SPONSORED BY: Nikon Optics
Those of you who travel by air for business or pleasure these days know all about how much fun flying is NOT anymore. I have flown more than a million miles in my life and have grown to dislike it so much that now, if I have to travel less than 1000 miles to a hunt, it is an automatic drive for me. Anything farther and only a tight schedule or a ridiculous driving distance will get me on an airplane.
In mid-October I truly had the Trip From Hell. I flew Delta from Tucson to Montgomery, Alabama with a plane change in Atlanta for an industry hunt in southern Alabama. Sure, whitetail hunting in LA (Lower Alabama) in October is a fool’s game, way too early for deer to be moving and all that, but often when I go on these kinds of trips the purpose is to network with industry folks and other writers, not kill deer. (And you thought all the hunts we get to go on are sweetheart deals, right? I never saw a buck in four days.)
The flight down was OK, until I waited at the baggage carousel in Montgomery. Standing at a baggage carousel anymore is like playing the roulette wheel in Vegas. Red or black? Bags arrive or not? When I saw my duffel bag come off I thought, outstanding! Then I saw my bow case.
I have had this gihugous aluminum Kalispel bow case for more than 15 years. I bought it at an archery pro shop in Anchorage, Alaska for $350 in the mid-1990’s. Knowing I would be flying tens of thousands of miles each year to and from Alaska, I wanted something that could take massive abuse and was large enough for me to pack two bows and a lot of ancillary gear. This case was perfect, and can handle a bow and rifle or shotgun, too. It weighs almost 10 lbs. empty.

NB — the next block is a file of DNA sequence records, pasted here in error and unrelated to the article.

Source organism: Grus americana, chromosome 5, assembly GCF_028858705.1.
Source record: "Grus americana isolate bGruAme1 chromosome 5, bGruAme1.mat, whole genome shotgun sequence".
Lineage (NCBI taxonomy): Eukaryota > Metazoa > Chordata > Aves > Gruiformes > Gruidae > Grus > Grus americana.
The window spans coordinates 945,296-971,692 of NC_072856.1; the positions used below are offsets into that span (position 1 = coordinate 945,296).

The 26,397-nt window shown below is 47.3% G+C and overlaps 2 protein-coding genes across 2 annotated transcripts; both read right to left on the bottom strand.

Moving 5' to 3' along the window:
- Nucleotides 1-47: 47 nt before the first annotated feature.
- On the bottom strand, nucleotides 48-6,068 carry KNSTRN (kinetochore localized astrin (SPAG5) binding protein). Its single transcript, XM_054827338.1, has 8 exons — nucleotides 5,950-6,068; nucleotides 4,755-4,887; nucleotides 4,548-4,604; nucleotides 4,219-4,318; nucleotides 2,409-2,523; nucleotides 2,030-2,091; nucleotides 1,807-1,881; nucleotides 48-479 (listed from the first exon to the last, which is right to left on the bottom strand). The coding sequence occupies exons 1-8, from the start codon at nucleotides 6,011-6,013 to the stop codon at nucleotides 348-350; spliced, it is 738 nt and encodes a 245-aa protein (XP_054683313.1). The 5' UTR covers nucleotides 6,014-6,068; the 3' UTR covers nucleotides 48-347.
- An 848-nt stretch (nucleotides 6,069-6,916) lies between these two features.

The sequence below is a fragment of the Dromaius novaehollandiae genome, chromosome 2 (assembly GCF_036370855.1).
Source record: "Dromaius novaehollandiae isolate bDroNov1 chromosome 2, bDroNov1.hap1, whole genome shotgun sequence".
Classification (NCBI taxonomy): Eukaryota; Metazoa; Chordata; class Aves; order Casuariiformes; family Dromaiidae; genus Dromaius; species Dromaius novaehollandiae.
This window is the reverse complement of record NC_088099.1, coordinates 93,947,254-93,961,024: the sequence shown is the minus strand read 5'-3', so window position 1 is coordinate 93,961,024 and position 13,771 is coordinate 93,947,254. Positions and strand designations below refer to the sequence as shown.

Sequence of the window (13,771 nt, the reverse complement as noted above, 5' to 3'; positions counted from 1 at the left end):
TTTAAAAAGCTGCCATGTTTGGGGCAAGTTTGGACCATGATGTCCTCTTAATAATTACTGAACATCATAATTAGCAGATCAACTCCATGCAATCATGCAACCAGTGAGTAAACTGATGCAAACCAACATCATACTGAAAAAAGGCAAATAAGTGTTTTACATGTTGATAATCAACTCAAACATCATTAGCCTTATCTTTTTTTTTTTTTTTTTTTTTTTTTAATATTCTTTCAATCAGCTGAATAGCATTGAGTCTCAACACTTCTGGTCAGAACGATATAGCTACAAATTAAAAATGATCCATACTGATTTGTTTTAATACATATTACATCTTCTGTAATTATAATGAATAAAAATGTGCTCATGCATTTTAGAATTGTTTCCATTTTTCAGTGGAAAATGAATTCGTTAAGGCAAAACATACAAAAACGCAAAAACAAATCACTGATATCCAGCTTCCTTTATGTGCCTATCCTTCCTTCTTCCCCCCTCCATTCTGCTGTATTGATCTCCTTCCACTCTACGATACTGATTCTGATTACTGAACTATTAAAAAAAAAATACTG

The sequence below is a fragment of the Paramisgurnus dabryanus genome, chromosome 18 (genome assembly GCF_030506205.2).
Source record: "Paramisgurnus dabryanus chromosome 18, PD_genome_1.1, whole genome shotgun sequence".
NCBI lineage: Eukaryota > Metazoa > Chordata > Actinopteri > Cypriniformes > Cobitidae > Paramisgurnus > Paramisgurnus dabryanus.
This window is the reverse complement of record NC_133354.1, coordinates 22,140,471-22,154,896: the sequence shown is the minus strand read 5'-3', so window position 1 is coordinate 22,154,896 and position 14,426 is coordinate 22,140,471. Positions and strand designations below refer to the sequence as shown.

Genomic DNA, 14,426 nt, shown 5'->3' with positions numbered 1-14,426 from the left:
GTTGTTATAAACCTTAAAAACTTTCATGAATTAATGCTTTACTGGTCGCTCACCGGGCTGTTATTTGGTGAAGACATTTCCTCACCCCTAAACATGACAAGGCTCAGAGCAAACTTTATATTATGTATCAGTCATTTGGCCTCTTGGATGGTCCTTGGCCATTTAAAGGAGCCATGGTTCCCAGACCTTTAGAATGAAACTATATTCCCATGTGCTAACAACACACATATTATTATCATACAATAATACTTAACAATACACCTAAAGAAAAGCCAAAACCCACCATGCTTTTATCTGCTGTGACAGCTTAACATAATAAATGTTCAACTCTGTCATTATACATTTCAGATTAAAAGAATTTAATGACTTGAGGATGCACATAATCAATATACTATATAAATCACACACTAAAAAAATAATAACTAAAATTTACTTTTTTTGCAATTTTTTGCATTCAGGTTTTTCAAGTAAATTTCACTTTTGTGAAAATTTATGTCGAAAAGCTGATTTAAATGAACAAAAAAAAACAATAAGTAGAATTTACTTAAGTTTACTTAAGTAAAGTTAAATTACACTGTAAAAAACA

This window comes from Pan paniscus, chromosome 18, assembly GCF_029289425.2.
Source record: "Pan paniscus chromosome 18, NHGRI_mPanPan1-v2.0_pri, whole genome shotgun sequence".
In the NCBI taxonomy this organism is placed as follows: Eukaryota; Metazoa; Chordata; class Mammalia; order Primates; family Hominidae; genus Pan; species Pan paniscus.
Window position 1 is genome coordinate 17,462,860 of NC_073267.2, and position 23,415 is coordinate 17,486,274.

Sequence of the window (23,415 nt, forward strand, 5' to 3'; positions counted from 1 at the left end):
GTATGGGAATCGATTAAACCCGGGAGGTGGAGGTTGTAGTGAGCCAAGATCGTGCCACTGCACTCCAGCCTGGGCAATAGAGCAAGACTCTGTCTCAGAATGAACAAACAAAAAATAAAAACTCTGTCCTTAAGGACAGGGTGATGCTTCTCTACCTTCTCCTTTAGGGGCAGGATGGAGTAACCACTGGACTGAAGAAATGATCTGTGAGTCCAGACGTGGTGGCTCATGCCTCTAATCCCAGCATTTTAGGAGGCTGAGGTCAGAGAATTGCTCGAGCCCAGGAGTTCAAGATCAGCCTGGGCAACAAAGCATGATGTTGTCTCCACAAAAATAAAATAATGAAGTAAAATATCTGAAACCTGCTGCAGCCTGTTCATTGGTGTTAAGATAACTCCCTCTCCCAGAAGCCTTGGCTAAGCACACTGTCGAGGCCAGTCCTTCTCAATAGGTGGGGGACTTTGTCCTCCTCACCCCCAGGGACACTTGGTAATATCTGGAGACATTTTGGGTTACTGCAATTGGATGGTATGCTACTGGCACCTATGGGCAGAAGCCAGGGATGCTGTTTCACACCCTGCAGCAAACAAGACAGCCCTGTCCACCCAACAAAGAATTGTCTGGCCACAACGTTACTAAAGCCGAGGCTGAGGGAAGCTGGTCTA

I have flown more than 100,000 miles around the world with this case. All over the U.S., Africa, Canada, Mexico, South America … it has seen it all. At one point I had a friend weld the corners back together when they became cracked after years of the usual baggage handler abuse. It was awesome.
And then, Montgomery. As you can see by the pictures, Delta destroyed the undestroyable, wrecked the unwreckable, mangled the unmangleable. My old friend is toast.
So I went to the Delta counter and the two young girls there were in awe. “We’ve seen a lot of abused baggage, but never anything like this,” one said. A nice lady from TSA came over and shook her head. “How in the world did they do that?,” she asked. Theories abounded, from it got caught in a carousel to it fell off the baggage cart in Atlanta and was then run over by a truck. The way it looked to me, it seems very possible somebody behind the scenes thought there were guns inside and tried to physically hammer and pry it open and finally gave up. Or they didn’t like hunters and decided to teach one a lesson. I’ll never know for sure.